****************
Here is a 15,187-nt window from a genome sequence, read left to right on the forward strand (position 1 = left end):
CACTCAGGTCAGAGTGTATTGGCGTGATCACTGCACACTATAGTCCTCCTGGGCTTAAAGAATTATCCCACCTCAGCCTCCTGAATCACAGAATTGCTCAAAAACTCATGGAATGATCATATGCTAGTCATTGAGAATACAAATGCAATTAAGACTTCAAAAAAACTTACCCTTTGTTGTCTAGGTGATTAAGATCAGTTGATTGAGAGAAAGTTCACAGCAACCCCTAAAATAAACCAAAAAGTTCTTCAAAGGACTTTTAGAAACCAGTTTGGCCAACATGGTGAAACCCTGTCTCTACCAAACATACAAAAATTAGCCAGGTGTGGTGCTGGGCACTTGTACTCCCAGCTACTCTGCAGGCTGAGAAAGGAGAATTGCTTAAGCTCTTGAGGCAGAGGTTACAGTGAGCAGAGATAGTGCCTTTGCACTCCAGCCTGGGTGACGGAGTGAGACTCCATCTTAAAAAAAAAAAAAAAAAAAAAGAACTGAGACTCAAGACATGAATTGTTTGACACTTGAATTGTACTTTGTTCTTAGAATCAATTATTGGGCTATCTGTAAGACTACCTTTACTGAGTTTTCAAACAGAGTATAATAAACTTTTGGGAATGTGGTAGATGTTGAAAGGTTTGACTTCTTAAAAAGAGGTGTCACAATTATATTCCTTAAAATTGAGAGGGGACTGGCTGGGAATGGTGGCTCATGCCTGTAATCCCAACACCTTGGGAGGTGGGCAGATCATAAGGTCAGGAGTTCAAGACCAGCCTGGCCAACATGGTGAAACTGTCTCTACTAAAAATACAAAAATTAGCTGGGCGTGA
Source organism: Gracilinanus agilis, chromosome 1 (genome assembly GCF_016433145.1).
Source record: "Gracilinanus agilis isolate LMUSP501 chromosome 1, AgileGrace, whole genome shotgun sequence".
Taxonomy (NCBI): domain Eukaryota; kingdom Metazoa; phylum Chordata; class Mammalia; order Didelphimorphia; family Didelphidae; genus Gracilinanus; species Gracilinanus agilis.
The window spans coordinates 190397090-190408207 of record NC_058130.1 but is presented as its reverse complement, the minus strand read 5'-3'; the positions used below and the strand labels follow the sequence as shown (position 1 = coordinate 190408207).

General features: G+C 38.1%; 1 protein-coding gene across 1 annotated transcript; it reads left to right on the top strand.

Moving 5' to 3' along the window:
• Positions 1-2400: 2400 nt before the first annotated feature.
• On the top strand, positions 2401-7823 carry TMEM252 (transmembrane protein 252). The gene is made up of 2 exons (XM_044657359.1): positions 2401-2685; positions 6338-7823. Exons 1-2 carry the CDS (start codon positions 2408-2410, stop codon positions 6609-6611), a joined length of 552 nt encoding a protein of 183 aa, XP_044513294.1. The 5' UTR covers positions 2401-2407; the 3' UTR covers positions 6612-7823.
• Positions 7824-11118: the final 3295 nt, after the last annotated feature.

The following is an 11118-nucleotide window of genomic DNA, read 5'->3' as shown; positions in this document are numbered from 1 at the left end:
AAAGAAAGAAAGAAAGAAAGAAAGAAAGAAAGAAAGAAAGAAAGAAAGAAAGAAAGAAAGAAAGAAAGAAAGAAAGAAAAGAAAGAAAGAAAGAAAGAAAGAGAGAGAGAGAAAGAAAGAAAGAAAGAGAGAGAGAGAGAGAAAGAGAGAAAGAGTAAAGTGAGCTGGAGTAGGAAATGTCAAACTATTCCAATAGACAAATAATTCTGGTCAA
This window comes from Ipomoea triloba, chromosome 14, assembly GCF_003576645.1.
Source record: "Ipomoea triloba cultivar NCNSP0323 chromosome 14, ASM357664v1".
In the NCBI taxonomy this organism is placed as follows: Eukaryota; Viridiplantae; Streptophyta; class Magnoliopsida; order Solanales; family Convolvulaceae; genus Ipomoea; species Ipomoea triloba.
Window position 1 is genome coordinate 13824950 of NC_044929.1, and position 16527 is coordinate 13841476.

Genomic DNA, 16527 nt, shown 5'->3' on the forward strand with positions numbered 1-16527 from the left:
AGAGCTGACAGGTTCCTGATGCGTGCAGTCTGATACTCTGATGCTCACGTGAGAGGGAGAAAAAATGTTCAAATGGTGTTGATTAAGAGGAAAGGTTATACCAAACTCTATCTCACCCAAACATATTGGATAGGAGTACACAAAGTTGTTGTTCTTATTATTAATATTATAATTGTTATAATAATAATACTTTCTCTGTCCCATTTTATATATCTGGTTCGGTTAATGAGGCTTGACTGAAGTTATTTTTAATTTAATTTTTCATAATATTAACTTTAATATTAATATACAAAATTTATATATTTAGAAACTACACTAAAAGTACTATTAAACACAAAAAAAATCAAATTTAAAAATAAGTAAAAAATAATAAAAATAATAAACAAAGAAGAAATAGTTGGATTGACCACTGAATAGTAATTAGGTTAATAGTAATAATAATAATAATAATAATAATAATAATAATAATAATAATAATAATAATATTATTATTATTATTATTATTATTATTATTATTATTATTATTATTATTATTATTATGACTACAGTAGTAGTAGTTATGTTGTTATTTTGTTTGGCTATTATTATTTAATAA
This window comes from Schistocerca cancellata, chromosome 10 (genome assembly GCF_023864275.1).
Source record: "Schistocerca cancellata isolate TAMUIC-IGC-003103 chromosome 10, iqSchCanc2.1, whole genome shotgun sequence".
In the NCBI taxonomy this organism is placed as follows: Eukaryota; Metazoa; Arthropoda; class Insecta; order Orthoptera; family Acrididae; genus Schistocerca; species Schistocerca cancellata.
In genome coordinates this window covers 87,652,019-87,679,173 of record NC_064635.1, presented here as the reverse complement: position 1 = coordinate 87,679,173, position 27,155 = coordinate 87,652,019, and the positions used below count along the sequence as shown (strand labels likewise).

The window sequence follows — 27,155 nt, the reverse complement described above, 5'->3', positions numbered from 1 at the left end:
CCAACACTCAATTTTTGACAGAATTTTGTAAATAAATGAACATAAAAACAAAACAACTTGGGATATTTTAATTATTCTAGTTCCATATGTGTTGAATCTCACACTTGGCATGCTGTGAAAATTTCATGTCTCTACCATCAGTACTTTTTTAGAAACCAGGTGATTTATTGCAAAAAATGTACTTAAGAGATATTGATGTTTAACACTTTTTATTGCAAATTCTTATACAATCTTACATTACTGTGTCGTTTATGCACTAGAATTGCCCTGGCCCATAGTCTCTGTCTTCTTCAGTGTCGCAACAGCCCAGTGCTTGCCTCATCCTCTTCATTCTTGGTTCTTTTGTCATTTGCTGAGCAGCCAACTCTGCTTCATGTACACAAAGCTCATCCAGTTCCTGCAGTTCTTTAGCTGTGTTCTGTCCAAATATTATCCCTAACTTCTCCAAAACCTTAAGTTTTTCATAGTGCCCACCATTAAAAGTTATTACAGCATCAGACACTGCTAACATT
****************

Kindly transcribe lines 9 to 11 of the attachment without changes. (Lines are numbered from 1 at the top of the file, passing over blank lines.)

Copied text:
• Positions 1-2400: 2400 nt before the first annotated feature.
• On the top strand, positions 2401-7823 carry TMEM252 (transmembrane protein 252). The gene is made up of 2 exons (XM_044657359.1): positions 2401-2685; positions 6338-7823. Exons 1-2 carry the CDS (start codon positions 2408-2410, stop codon positions 6609-6611), a joined length of 552 nt encoding a protein of 183 aa, XP_044513294.1. The 5' UTR covers positions 2401-2407; the 3' UTR covers positions 6612-7823.
• Positions 7824-11118: the final 3295 nt, after the last annotated feature.